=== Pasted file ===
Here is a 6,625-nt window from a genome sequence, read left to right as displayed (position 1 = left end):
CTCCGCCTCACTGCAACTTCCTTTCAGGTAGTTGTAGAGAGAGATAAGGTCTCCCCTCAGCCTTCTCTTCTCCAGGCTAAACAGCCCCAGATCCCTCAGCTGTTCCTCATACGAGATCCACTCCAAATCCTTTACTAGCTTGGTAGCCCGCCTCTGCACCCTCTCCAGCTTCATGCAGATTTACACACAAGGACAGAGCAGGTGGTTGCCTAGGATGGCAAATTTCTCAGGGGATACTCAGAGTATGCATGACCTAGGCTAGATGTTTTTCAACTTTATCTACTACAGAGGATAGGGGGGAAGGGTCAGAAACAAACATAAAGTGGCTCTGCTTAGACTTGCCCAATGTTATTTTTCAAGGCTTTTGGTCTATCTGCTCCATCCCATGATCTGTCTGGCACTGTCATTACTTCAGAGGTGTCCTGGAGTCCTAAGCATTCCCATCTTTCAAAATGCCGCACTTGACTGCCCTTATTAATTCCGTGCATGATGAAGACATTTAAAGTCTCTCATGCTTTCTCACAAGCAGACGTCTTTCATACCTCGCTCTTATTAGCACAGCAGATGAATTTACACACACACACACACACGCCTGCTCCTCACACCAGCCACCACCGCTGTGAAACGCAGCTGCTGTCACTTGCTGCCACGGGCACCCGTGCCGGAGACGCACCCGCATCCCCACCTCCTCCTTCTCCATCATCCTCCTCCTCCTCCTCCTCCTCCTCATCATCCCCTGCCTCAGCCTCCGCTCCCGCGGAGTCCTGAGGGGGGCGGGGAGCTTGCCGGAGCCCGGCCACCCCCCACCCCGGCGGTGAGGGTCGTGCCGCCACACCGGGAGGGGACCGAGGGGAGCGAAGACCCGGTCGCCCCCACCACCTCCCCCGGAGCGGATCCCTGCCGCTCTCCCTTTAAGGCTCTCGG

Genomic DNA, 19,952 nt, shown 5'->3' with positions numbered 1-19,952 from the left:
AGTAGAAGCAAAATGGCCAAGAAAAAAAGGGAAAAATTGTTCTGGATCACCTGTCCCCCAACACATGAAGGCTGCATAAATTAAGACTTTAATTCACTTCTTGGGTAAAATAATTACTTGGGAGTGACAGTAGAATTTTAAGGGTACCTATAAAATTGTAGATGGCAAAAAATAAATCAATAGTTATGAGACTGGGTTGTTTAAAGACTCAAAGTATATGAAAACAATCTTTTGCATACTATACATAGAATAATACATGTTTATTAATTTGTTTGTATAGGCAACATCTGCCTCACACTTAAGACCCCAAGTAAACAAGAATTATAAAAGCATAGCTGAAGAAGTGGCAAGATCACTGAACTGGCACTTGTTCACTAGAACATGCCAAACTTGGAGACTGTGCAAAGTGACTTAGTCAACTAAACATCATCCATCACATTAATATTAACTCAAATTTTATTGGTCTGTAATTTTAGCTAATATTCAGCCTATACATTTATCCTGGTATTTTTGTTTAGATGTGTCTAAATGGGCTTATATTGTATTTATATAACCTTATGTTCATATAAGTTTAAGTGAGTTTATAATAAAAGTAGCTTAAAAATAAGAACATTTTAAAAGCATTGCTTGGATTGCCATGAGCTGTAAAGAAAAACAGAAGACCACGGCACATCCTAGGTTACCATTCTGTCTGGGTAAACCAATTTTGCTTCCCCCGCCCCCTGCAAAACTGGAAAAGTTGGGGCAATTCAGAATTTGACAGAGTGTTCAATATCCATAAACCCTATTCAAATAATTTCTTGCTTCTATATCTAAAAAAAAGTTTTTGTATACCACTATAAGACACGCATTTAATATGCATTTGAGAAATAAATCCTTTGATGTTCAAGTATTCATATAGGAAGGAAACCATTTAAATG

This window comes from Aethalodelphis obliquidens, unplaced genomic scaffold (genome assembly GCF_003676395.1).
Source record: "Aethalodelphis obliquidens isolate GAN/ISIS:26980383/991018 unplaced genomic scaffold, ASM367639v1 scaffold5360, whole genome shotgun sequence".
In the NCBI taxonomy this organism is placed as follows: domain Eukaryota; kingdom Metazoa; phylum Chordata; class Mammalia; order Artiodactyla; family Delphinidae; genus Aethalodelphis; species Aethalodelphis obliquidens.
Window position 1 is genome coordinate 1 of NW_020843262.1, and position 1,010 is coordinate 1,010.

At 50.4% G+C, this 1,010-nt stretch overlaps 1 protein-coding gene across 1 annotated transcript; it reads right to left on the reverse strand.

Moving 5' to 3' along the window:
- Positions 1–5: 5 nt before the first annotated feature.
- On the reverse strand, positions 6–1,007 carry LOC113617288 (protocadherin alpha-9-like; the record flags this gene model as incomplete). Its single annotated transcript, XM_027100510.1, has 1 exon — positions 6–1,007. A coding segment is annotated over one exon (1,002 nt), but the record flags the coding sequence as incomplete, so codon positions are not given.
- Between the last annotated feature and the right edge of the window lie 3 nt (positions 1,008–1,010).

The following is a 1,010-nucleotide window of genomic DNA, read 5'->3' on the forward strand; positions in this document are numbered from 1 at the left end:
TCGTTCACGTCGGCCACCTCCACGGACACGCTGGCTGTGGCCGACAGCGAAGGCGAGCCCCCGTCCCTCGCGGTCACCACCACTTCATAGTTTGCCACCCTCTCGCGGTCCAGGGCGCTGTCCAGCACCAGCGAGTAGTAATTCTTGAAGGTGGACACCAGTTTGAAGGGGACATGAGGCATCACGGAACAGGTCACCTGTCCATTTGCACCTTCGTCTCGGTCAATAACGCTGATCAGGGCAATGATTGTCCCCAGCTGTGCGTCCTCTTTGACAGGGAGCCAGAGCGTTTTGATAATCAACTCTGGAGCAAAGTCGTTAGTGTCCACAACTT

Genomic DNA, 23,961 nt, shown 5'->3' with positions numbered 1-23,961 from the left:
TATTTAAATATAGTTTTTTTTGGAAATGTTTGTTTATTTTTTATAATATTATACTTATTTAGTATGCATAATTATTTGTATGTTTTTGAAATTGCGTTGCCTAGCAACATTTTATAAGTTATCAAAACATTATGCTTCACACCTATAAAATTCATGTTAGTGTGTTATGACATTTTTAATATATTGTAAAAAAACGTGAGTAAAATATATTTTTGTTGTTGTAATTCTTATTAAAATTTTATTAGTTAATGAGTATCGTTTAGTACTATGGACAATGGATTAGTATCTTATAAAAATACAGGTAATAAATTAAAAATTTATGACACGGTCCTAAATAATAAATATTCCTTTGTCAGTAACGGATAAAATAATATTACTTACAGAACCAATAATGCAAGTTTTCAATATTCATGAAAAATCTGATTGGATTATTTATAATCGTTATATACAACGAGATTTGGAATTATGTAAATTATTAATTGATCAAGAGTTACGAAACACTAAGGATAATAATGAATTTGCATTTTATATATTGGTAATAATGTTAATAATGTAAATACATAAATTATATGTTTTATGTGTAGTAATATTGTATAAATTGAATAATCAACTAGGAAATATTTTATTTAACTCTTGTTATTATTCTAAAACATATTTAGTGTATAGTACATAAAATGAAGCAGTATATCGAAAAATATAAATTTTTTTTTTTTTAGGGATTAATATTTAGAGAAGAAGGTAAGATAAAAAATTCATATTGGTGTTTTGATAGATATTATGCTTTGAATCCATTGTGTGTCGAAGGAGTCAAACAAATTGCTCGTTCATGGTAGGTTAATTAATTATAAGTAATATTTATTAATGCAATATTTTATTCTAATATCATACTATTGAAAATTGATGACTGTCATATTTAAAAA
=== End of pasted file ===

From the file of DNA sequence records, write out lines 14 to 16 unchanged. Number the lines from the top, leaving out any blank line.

The following is a 1,010-nucleotide window of genomic DNA, read 5'->3' on the forward strand; positions in this document are numbered from 1 at the left end:
TCGTTCACGTCGGCCACCTCCACGGACACGCTGGCTGTGGCCGACAGCGAAGGCGAGCCCCCGTCCCTCGCGGTCACCACCACTTCATAGTTTGCCACCCTCTCGCGGTCCAGGGCGCTGTCCAGCACCAGCGAGTAGTAATTCTTGAAGGTGGACACCAGTTTGAAGGGGACATGAGGCATCACGGAACAGGTCACCTGTCCATTTGCACCTTCGTCTCGGTCAATAACGCTGATCAGGGCAATGATTGTCCCCAGCTGTGCGTCCTCTTTGACAGGGAGCCAGAGCGTTTTGATAATCAACTCTGGAGCAAAGTCGTTAGTGTCCACAACTT

Genomic DNA, 23,961 nt, shown 5'->3' with positions numbered 1-23,961 from the left: